The Transporter was one of those rare action films that seemed coyly self-aware. It had a stoical badass in Jason Statham, plenty of nifty driving, and, best of all, wantonly preposterous fight sequences. The dramatic exposition was laughable at best, but it didn’t matter because director Corey Yuen knew exactly what the audience wanted to see: testosterone-pumping awesomeness and lots of it.
In the end, the film was just successful enough for a few more producers to sign on for a bigger and presumably cooler sequel; unfortunately for us, a little extra dough can take a franchise in a really wrong direction. The explosions may be bigger, the casting stronger, and the action crazier, but this Transporter loses its self-conscious charm in the process. By opting for a glossier product, the filmmakers stretched what little credibility they stumbled upon in the original and wound up with some rather silly bunk.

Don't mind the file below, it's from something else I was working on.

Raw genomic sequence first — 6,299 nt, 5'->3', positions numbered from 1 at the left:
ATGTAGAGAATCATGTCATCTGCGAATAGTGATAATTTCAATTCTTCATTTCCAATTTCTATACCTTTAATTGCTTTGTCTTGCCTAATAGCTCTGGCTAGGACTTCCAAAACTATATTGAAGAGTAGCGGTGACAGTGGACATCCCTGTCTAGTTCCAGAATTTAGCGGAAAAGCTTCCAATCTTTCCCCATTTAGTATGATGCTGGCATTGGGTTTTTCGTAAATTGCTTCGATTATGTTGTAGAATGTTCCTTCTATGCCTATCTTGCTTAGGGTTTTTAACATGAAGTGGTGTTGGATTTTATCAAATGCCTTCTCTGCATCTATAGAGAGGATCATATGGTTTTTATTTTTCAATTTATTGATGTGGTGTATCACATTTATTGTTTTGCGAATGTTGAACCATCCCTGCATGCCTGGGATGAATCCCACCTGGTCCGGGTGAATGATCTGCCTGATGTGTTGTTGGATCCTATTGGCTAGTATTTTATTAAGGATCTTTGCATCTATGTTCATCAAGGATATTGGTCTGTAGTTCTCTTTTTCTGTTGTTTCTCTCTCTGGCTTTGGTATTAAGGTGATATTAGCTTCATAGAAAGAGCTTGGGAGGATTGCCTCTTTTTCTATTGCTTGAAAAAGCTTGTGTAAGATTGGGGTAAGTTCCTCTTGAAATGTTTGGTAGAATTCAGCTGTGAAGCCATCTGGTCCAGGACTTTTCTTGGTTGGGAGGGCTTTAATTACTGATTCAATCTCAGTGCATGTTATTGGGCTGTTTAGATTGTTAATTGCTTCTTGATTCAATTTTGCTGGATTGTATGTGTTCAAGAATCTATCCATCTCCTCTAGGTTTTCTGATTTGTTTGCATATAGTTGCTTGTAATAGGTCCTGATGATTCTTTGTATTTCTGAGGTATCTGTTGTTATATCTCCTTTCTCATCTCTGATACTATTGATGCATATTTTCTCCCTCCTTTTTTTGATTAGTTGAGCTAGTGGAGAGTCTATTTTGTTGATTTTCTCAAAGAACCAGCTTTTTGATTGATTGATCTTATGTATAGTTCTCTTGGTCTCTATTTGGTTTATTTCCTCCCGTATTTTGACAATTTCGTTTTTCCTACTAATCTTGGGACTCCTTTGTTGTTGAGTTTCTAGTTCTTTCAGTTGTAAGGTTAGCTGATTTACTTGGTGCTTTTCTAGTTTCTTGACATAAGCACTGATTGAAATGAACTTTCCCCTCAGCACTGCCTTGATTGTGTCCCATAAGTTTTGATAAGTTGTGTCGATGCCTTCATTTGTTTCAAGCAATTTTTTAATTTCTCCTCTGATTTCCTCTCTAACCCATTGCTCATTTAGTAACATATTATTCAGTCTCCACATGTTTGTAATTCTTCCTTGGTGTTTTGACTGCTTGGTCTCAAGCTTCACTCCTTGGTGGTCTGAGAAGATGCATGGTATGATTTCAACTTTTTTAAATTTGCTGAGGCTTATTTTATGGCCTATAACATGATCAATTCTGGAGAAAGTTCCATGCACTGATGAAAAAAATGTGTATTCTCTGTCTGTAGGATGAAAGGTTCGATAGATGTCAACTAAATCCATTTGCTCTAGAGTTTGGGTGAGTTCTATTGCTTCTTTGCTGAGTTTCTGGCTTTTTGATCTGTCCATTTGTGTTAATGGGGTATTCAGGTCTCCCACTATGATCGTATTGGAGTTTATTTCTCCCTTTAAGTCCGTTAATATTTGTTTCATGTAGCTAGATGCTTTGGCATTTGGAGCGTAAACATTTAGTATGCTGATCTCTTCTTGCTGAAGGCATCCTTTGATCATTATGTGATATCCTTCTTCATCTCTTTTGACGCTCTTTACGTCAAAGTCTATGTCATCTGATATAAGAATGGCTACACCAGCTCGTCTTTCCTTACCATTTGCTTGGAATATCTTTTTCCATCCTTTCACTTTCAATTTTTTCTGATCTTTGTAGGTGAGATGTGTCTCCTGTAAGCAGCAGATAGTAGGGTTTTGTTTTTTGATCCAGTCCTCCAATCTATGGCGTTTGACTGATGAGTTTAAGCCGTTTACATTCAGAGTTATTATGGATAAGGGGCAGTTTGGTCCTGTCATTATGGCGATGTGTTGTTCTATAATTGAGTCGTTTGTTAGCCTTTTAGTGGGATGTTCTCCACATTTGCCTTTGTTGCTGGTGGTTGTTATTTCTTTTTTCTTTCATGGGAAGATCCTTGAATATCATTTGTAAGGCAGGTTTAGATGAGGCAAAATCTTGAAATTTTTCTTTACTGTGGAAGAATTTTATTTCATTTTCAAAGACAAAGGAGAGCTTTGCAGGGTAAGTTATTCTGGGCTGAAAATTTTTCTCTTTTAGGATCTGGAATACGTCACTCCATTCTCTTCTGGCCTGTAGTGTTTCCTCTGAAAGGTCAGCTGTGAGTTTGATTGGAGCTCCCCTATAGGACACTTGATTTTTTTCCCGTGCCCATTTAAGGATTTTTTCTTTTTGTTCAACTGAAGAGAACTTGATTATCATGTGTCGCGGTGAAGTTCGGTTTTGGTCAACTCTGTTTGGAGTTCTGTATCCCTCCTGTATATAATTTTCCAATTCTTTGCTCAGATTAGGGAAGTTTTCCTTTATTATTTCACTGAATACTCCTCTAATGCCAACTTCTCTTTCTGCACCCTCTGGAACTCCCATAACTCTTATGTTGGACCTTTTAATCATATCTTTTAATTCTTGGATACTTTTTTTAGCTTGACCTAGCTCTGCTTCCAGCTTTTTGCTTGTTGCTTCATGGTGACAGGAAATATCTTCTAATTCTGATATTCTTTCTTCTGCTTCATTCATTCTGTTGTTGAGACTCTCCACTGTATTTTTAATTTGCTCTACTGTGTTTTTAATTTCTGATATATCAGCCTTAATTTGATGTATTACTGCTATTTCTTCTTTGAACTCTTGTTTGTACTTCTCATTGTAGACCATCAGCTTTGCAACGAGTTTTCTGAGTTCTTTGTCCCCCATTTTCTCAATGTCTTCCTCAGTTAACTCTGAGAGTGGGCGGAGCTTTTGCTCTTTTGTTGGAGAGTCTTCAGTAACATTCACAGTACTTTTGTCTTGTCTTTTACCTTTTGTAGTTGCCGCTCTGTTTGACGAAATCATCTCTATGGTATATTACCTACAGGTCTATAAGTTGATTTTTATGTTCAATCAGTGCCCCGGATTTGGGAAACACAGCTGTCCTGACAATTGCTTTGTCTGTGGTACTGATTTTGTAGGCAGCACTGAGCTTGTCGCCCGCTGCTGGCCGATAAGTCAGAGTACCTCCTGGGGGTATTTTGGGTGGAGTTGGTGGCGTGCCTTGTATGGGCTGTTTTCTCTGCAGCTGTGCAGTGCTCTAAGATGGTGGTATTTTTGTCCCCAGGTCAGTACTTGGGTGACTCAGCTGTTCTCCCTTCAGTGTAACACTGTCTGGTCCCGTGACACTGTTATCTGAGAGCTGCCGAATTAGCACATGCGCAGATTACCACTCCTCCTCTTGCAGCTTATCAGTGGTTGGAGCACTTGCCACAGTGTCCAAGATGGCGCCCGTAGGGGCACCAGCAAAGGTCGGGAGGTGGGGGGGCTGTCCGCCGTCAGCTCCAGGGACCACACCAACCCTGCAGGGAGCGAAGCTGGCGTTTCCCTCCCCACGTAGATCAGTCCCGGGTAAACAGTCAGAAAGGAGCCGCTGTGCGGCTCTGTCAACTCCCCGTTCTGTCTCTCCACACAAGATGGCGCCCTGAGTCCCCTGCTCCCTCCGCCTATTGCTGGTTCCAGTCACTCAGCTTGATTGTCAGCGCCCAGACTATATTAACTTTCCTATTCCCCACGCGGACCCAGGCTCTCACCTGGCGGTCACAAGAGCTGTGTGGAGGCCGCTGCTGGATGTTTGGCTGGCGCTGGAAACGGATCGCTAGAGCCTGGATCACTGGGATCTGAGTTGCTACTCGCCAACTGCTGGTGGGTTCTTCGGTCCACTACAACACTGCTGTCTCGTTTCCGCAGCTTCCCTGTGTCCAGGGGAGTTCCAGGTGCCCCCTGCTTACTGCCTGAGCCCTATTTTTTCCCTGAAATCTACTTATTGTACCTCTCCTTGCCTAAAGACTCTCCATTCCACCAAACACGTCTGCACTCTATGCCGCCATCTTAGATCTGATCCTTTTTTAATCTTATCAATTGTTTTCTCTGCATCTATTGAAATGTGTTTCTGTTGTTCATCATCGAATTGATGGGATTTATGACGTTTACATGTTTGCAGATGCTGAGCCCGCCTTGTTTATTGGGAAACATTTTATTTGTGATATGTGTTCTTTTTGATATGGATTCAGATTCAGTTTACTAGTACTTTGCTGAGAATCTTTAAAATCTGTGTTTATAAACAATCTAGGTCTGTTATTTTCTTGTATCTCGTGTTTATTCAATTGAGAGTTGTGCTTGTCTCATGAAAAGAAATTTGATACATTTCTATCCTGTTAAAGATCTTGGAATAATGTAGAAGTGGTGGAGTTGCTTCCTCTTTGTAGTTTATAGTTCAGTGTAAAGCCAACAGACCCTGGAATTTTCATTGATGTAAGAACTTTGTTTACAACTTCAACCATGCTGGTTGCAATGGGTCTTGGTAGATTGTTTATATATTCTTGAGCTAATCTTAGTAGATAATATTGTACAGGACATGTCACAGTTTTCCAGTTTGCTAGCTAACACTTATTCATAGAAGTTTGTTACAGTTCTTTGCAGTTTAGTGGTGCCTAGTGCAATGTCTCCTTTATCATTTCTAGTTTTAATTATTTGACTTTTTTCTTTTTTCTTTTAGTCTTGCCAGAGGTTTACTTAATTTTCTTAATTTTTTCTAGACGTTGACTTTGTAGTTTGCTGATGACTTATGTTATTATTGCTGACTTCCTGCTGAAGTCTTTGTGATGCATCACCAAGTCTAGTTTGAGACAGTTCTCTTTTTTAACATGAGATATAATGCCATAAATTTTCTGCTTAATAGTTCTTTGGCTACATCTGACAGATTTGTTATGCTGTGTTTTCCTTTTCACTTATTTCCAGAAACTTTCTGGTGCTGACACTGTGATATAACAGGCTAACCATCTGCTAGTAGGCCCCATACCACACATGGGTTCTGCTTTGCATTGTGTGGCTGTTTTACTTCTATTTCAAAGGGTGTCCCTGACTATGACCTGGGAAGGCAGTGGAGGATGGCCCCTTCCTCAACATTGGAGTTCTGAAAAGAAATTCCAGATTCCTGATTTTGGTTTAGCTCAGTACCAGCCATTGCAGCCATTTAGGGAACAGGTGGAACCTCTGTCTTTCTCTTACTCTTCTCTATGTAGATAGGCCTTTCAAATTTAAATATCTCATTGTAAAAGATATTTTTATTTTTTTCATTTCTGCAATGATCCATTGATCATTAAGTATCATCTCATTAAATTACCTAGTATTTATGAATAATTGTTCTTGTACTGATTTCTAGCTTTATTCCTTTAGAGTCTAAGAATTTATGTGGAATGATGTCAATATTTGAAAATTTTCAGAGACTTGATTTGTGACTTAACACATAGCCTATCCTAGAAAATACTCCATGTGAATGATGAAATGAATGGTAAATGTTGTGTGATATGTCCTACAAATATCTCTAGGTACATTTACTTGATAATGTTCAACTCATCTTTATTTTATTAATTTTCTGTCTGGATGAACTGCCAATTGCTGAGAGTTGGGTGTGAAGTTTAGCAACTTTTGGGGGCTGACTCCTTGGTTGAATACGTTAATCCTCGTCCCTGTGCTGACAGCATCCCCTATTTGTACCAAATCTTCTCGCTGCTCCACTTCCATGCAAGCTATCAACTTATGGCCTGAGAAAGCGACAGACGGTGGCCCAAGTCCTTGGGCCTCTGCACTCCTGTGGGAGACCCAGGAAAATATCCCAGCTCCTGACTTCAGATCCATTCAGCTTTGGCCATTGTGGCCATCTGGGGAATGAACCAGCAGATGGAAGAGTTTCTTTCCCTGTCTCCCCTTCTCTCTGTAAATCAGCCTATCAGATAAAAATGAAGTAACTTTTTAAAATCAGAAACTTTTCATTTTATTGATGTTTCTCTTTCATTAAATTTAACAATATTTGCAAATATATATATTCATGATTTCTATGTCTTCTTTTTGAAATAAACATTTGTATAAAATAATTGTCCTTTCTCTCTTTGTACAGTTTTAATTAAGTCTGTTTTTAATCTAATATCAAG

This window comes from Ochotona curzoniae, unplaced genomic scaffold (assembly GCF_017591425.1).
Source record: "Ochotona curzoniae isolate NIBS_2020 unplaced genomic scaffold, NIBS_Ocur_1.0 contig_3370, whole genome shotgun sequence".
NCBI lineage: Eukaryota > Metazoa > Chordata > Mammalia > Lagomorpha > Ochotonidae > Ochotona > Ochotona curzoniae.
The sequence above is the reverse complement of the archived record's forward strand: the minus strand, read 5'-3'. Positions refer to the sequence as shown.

Exchanging southern France for sunny Miami, our hero Frank Martin (Statham) takes a cushy chauffer job ferrying a wealthy couple’s (Amber Valletta and … Matthew Modine?!) six-year-old son to and fro. Because Modine is a big important something or other, flashy villains kidnap his son and infect him with a nasty virus. But lo, Statham is at hand with his preened black suit and shiny Audi to save the day!
Where the original was ridiculous and fun, this one is just ridiculous and loud. The trademark fight sequences, by and large, are exchanged for more car chases and exploding things, and overall the film just feels like a showy caricature that takes itself far too seriously. What little fighting remains is edited into frenetic oblivion, which is unfortunate because what I could see ― Statham beating people up with pipes and fire hoses — looked pretty neat.
It’s too bad, really, that this franchise took a bad turn. I expected better, seeing as Luc Besson co-wrote and Louis Leterrier (responsible for this year’s underrated but glib Unleashed) directed. If nothing else, fans of Statham’s grim-faced offhandedness and the film’s sparse running-time should be appealing enough for a select few to enjoy Transporter 2, but considering that Ong Bak just hit the shelves on DVD, I wouldn’t count on it.
Phillip Stephens is a movie critic for Pajiba.Transporter 2 / Phillip Stephens
Film | May 12, 2006 | Comments ()